As Delta Surges, Restaurant Workers Face Difficult Future
The instability of the service industry and the increase in Covid cases are combining to make an uncertain profession even more unstable
As the world looks at another oncoming Covid mass death event with the delta variant surging, people in the U.S. restaurant industry are increasingly concerned about the consequences for their work and health from the latest outbreak.
"Another lockdown or getting sick and not being able to work would be devastating," Dan, a server at a Cheesecake Factory in Long Island, told me recently.
Your support makes these stories possible. Please subscribe at the link.
Dan is not alone. According to a recent CNBC/Momentive Small Business Survey, small business owners are reporting increasing uncertainty and downgraded expectations for Q4 as the virus spreads—concerns that are reflected by consumers as well, who are increasingly uncomfortable going out to eat or shop.
As CNN reported:
Restaurant reservations slumped last week in states struggling with the latest Covid-19 wave.
Last week, Jefferies found, restaurant reservations on OpenTable fell 20% below the same point in 2019 in five high-risk Covid states: Alabama, Idaho, Louisiana, Miss and Wyoming. That's a big reversal from early July when reservations in those states were 10% above 2019 levels. Florida — another state grappling with rising Covid-19 infections — also saw a drop in restaurant reservations.
The instability of the industry is affecting job seekers as well. After an early wage shortage led to difficult to fill jobs in the sector, things have evened out a bit—but the rise in cases is pushing the labor pool back down. In New Orleans, according to reporting from 4WWL-TV, a "job fest" put on at the city's Smoothie King Center drew people in need of work, but some remained skeptical of the wisdom of going back when things are so uncertain.
"My concern is if I was looking for a job I would be getting a job and then getting laid off later,” job-seeker Alba Huddleston said.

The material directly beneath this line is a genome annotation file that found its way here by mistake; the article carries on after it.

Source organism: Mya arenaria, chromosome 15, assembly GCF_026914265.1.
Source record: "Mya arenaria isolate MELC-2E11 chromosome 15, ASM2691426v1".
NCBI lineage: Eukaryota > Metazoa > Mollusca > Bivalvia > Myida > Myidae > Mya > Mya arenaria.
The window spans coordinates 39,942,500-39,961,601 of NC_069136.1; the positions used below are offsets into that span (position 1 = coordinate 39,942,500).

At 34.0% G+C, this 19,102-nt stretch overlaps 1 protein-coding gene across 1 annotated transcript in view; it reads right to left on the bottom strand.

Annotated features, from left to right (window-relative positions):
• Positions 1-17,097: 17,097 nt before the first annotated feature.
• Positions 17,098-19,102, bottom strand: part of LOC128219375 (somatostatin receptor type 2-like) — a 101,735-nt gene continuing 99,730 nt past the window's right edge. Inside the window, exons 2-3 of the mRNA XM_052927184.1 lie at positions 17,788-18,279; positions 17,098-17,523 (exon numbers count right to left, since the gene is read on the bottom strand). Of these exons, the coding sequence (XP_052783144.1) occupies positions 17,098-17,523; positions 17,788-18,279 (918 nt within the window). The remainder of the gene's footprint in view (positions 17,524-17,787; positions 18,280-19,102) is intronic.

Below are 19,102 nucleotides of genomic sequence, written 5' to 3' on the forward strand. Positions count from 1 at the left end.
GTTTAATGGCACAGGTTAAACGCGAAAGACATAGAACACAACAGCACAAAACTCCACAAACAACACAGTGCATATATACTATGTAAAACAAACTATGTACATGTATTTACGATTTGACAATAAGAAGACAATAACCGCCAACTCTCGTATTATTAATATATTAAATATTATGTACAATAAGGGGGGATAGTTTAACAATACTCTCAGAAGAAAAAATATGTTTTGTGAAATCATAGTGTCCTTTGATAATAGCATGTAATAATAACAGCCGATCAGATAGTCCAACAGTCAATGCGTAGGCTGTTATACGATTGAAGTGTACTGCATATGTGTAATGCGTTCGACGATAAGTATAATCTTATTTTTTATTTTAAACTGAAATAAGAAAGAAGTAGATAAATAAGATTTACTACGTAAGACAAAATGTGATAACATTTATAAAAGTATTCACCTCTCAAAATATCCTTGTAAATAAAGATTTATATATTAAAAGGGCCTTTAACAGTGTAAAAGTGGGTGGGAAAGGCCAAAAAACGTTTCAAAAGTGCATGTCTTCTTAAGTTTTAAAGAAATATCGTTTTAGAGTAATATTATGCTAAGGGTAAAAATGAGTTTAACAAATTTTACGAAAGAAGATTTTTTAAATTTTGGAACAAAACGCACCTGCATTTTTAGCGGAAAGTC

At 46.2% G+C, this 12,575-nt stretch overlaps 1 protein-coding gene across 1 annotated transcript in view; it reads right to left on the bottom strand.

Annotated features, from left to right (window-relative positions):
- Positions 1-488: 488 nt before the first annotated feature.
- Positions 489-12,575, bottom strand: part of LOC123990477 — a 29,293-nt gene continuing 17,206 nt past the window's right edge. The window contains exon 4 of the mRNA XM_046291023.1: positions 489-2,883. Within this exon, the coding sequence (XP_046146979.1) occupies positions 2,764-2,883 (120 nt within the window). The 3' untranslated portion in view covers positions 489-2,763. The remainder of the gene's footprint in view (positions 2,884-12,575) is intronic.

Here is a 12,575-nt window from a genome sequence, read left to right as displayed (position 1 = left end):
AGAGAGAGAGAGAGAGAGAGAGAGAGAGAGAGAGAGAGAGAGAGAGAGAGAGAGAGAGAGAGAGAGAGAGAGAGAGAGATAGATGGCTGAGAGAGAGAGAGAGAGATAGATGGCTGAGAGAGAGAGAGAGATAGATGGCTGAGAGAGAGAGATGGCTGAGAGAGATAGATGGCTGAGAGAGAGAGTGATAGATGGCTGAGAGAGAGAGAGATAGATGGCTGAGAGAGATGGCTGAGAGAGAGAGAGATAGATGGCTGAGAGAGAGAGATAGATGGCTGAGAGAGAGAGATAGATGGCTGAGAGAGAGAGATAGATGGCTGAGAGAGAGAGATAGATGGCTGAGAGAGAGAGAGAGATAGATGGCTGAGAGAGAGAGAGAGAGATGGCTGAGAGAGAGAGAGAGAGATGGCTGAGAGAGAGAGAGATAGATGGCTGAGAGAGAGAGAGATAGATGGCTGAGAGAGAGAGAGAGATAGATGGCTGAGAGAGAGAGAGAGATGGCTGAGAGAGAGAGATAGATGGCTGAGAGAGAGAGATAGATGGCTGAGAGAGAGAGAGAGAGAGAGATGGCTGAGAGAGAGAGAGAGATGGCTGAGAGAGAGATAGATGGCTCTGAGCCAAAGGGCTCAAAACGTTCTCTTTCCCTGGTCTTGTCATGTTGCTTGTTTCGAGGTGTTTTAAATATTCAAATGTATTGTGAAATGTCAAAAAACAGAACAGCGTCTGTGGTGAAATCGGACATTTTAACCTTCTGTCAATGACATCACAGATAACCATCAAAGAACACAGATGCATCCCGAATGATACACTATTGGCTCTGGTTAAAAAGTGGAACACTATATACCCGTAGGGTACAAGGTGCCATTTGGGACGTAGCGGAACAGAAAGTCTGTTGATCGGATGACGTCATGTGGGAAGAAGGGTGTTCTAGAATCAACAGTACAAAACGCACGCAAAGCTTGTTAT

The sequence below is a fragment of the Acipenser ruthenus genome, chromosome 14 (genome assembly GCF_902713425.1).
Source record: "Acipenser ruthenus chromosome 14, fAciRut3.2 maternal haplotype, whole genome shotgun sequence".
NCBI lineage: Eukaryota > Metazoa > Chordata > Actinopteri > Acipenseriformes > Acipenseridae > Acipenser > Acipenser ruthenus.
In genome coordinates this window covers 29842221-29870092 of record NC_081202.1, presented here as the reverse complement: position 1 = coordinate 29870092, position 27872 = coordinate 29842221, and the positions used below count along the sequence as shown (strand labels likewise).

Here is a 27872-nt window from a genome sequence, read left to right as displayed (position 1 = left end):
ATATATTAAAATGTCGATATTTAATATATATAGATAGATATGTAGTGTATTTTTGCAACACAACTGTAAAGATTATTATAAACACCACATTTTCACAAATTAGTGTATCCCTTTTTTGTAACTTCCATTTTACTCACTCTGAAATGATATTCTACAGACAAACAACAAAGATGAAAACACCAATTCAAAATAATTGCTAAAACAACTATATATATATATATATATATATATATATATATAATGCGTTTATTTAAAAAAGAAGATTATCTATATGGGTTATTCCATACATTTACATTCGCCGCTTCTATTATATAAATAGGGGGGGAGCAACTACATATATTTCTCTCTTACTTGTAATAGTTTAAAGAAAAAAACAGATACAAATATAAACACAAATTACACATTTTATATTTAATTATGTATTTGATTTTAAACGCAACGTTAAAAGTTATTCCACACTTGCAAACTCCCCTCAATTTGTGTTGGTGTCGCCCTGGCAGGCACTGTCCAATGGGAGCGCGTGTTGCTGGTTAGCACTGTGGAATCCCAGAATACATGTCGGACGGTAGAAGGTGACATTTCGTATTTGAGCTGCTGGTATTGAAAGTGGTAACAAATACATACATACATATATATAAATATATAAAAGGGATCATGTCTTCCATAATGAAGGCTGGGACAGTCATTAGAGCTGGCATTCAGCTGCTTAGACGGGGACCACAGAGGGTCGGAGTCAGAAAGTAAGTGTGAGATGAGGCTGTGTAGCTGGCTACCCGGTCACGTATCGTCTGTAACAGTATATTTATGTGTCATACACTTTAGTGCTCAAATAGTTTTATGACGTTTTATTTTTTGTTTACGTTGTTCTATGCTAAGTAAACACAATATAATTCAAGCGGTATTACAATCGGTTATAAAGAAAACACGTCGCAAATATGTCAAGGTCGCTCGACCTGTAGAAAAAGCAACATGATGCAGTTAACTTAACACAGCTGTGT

A no-win situation
It's all adding up to another moment of anxiety and stress for workers in American restaurants as they face a future either where they'll be exposed daily to a potentially fatal disease or will face loss of income. It's a no-win situation for workers in one of America's most grinding professions.
A DACA recipient originally from El Salvador—he came here when he was six—Dan told me that he's already had to deal with the up and down of Covid-disrupted work. Dan returned to his job in the summer of 2020, but when the second wave hit in early 2021, he went on unemployment for six weeks.
"I was technically getting shifts but making like $200 a week because it was so slow, and then I remember on top of that the restaurant was about two to four Covid cases from having to close at any given moment because we would be so short staffed," said Dan.
"If there is a lockdown, I am worried”
Dan and his girlfriend are moving to Hartford, Connecticut. Dan is studying for the LSATs and his girlfriend is in school, making Dan the primary breadwinner for their household. It's a lot of stress.
"If there is a lockdown, I am worried about being able to make our rent, groceries, and car bill and insurance," Dan told me. "At the beginning of the pandemic I wasn’t even sure if I would get unemployment so I worked off the books disinfecting Section 8 housing in Brooklyn for my friend's mom."
"Thankfully I did get unemployment eventually but it was about a month before I got anything, stimulus or unemployment, and so I had to work in that time to make sure we had money to pay rent and eat," he added.
If you liked this story, please consider a subscription.